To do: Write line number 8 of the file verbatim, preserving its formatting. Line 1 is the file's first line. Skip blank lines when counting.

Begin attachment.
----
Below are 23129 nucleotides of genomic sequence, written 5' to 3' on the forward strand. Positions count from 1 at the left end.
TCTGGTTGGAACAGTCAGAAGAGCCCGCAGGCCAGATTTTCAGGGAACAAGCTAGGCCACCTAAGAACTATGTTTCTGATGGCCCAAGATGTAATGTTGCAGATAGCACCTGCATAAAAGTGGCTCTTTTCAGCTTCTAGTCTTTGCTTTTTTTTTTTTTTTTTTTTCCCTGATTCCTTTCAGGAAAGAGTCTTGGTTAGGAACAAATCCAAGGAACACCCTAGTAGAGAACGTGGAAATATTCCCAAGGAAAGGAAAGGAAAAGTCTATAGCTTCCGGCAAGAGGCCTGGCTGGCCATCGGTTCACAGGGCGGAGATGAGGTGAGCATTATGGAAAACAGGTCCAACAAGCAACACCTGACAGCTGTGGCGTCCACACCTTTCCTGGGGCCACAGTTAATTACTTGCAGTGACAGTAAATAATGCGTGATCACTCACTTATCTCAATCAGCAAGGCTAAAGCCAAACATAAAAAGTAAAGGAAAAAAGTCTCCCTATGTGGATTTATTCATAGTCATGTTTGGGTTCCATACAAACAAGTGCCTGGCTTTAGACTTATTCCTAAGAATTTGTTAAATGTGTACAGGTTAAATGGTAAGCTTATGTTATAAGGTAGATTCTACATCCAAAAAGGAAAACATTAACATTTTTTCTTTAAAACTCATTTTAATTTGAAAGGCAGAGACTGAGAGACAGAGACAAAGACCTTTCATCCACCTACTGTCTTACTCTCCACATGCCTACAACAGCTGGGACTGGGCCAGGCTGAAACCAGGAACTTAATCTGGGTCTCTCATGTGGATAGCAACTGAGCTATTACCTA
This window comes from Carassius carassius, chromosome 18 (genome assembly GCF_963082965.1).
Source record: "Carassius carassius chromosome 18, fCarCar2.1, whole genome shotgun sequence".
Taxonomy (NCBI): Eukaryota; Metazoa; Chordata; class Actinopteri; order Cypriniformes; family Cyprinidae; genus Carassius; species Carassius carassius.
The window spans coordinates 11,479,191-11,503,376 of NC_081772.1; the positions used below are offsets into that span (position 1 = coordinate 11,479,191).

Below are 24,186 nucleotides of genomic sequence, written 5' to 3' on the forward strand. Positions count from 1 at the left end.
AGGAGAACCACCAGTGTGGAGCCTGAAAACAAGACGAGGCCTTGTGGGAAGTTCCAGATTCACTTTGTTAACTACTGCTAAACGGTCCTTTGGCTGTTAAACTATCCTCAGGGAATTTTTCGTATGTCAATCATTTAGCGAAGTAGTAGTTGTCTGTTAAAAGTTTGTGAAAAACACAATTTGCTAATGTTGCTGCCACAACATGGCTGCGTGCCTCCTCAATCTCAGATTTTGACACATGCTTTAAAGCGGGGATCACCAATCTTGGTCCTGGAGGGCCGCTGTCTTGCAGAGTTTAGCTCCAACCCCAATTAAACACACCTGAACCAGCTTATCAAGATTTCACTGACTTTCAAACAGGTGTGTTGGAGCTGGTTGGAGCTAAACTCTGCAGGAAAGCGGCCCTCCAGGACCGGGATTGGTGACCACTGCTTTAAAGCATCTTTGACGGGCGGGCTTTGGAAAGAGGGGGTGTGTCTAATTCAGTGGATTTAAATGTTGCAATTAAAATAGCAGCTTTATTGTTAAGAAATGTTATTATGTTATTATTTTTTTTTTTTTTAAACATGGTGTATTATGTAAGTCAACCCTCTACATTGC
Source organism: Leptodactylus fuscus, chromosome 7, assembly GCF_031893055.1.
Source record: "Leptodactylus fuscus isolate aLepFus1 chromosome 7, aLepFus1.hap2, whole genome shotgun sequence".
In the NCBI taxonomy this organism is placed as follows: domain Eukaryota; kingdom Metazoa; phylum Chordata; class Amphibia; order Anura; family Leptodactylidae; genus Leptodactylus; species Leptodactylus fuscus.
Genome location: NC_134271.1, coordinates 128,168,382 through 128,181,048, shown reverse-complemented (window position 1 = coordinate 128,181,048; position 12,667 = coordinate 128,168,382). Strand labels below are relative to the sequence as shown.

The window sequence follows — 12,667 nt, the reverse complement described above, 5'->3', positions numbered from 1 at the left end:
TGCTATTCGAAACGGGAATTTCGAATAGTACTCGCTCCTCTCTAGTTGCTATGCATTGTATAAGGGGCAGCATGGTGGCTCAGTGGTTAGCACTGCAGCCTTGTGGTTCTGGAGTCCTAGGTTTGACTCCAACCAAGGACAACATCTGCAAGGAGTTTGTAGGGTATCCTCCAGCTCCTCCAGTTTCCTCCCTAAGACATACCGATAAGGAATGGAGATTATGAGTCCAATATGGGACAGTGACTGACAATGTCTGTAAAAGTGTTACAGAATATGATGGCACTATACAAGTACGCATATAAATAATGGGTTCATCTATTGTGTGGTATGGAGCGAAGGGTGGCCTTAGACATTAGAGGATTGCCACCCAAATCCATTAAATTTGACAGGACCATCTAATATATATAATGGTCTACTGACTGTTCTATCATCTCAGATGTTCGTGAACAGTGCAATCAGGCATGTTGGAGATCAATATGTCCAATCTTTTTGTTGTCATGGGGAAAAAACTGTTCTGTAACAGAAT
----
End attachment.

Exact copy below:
AGGAGAACCACCAGTGTGGAGCCTGAAAACAAGACGAGGCCTTGTGGGAAGTTCCAGATTCACTTTGTTAACTACTGCTAAACGGTCCTTTGGCTGTTAAACTATCCTCAGGGAATTTTTCGTATGTCAATCATTTAGCGAAGTAGTAGTTGTCTGTTAAAAGTTTGTGAAAAACACAATTTGCTAATGTTGCTGCCACAACATGGCTGCGTGCCTCCTCAATCTCAGATTTTGACACATGCTTTAAAGCGGGGATCACCAATCTTGGTCCTGGAGGGCCGCTGTCTTGCAGAGTTTAGCTCCAACCCCAATTAAACACACCTGAACCAGCTTATCAAGATTTCACTGACTTTCAAACAGGTGTGTTGGAGCTGGTTGGAGCTAAACTCTGCAGGAAAGCGGCCCTCCAGGACCGGGATTGGTGACCACTGCTTTAAAGCATCTTTGACGGGCGGGCTTTGGAAAGAGGGGGTGTGTCTAATTCAGTGGATTTAAATGTTGCAATTAAAATAGCAGCTTTATTGTTAAGAAATGTTATTATGTTATTATTTTTTTTTTTTTTAAACATGGTGTATTATGTAAGTCAACCCTCTACATTGC